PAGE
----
Dogs Trust Ireland has had 297 requests from the public to surrender their dogs since Christmas Day to the end of January.
This is a 73% increase on the 172 requests received over the same period last year, which has lead to an urgent appeal for foster homes so Dogs Trust can continue to help as many dogs as possible.
This is eight requests on average a day, which is huge for the charity.
In a lot of cases, this is due to people underestimating how much time and care a dog would take, or having unrealistic expectations of what having a pet entailed.
Some people are even being conned into thinking their dog will be hypoallergenic.
Ciara Byrne, Head of Communications at Dogs Trust Ireland said: “While many of the people who contact us do so because of extenuating circumstances, sadly many are telling us they underestimated the commitment dog ownership involves.
“We are also continuing to see victims of unscrupulous breeders and families being ‘dog fished’ as misleading and often illegal online advertisements continue. Dogs are often advertised as being ‘hypoallergenic’ but as the causes of individual’s allergies can vary, no dog can be said to be 100% hypoallergenic, even if the breed or crossbreed doesn’t shed very much or the dog doesn’t have much or any hair.”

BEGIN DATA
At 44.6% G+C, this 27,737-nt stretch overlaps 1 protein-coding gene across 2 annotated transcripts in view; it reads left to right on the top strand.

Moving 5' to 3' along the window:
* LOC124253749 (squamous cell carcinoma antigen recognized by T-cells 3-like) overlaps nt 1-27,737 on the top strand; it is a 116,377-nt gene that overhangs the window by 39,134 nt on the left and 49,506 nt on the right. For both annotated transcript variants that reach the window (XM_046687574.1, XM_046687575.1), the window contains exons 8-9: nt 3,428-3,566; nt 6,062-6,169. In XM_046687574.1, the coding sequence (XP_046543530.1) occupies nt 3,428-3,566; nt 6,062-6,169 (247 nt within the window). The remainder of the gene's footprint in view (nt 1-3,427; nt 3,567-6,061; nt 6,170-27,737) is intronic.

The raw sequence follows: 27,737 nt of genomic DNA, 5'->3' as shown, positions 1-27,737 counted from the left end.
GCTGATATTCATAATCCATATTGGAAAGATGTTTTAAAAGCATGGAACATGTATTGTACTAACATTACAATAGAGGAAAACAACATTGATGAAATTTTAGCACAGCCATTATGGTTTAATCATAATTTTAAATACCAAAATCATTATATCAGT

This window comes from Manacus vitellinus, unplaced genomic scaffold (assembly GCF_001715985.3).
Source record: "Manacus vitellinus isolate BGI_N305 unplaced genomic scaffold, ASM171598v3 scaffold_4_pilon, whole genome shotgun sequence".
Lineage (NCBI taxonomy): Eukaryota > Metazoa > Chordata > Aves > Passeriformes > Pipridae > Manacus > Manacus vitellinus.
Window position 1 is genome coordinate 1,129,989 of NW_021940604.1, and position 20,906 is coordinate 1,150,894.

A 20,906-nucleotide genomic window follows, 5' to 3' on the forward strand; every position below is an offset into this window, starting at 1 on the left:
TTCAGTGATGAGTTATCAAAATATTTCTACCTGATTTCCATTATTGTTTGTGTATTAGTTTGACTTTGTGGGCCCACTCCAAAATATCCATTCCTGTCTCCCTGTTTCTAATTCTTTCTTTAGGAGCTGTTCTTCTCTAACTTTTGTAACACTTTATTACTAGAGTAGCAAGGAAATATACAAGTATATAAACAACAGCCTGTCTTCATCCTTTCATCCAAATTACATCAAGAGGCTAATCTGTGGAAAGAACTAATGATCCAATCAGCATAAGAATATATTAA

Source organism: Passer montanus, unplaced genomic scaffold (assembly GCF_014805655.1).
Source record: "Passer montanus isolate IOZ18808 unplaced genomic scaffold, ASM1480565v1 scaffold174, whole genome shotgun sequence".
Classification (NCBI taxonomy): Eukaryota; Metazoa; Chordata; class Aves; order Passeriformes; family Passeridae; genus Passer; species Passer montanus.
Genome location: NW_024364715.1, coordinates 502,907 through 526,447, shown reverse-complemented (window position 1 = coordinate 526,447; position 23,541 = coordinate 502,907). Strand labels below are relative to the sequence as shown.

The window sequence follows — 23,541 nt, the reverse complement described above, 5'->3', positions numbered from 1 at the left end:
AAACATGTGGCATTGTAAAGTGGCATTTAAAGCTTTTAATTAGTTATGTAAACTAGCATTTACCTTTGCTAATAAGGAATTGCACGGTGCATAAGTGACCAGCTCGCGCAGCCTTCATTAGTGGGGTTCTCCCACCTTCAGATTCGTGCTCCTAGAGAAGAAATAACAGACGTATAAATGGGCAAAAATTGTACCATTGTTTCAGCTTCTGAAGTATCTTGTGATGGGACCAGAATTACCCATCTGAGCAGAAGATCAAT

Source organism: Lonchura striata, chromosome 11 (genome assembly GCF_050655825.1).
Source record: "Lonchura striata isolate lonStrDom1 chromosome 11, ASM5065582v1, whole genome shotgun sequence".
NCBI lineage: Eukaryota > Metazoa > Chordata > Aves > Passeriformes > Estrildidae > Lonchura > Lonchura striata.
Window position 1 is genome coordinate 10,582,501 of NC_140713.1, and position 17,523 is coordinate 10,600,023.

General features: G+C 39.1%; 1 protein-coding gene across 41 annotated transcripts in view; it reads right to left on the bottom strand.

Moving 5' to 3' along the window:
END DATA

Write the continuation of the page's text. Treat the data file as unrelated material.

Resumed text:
Maggie a five-month-old Spaniel puppy who was fictitiously advertised as a hypoallergenic Poodle cross. Her family thought she would be the perfect pet, but their allergies flared up and as a result, Maggie was surrendered to Dogs Trust.
According to the charity, she is a very nervous dog, another indicator of poor breeding and the environment she was born into. Due to how fearful she was upon arrival, Dogs Trust found a foster home for Maggie where she is being cared for and the family hope to adopt her.
Maggie is just one of many dogs in the same situation, but not all of them will be lucky enough to be rehomed by a loving family.
There are a big range of pups at Dogs Trust that struggle to find homes due to their temperament, size or personality. These dogs will all flourish in the right home and should be given a chance.
The charity is also appealing for foster homes to help with the huge influx of surrenders.
Kate Horgan, Fostering Coordinator at Dogs Trust Ireland said: “We are urgently appealing for foster homes across the country. Fostering not only provides invaluable experience in caring for a dog but it plays a fundamental role in helping the most vulnerable dogs get back on their paws and gives them a better chance of finding their forever home, an incredibly rewarding experience for any dog lover.
“If you are over 18, have access to dog friendly transport for vet visits and meeting potential adopters, a secure garden and time to temporarily care for a dog in need, we would love to hear from you.”
For more information about fostering a dog from Dogs Trust, please visit DogsTrust.ie/Fostering.